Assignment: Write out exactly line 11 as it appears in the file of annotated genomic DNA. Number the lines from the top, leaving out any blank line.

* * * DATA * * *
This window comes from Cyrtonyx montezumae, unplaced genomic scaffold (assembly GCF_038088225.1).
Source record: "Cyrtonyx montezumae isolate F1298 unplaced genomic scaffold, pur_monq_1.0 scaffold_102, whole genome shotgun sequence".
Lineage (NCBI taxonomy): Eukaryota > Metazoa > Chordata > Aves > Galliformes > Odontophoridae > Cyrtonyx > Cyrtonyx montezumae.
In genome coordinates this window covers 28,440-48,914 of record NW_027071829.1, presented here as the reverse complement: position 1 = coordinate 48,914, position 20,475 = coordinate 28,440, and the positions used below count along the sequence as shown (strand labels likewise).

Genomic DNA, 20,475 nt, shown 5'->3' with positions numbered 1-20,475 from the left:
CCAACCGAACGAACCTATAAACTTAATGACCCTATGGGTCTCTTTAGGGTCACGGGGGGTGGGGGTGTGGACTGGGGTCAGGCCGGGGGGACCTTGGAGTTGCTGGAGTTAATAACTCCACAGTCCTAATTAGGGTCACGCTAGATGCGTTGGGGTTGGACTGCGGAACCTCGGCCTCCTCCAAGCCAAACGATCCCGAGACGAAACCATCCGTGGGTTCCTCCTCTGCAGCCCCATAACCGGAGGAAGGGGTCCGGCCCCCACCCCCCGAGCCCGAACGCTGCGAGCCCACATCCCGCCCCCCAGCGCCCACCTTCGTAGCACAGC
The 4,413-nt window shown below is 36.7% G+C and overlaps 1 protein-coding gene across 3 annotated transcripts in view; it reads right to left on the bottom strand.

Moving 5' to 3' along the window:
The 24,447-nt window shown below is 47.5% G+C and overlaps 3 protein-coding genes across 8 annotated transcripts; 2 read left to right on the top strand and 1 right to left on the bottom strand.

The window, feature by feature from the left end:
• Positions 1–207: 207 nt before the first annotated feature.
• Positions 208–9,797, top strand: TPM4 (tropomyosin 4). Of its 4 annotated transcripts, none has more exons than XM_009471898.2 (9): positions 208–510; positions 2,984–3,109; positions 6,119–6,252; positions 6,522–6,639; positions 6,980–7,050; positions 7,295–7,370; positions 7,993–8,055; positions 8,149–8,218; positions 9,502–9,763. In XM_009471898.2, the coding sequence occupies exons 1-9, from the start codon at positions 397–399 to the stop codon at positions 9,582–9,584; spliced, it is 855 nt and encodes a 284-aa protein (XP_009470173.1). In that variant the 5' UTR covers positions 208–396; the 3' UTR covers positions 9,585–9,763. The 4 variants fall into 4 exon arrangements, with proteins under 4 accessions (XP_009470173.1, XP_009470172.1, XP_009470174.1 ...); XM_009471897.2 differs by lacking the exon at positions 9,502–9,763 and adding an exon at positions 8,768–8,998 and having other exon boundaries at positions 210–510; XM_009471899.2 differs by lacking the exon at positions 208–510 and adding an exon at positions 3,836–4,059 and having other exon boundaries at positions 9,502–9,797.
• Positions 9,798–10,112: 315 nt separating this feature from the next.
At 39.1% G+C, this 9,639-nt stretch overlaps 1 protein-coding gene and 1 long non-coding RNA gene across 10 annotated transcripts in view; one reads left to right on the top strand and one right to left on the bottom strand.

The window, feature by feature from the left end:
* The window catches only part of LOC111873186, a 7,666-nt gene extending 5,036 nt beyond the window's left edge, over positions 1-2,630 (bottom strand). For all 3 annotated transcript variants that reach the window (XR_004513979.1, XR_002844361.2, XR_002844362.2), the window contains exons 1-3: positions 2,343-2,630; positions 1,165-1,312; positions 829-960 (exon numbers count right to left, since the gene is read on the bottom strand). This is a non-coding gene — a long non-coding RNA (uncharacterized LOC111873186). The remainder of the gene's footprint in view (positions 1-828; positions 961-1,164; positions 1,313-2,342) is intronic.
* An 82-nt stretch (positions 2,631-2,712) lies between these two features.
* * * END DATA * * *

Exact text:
• Positions 1–207: 207 nt before the first annotated feature.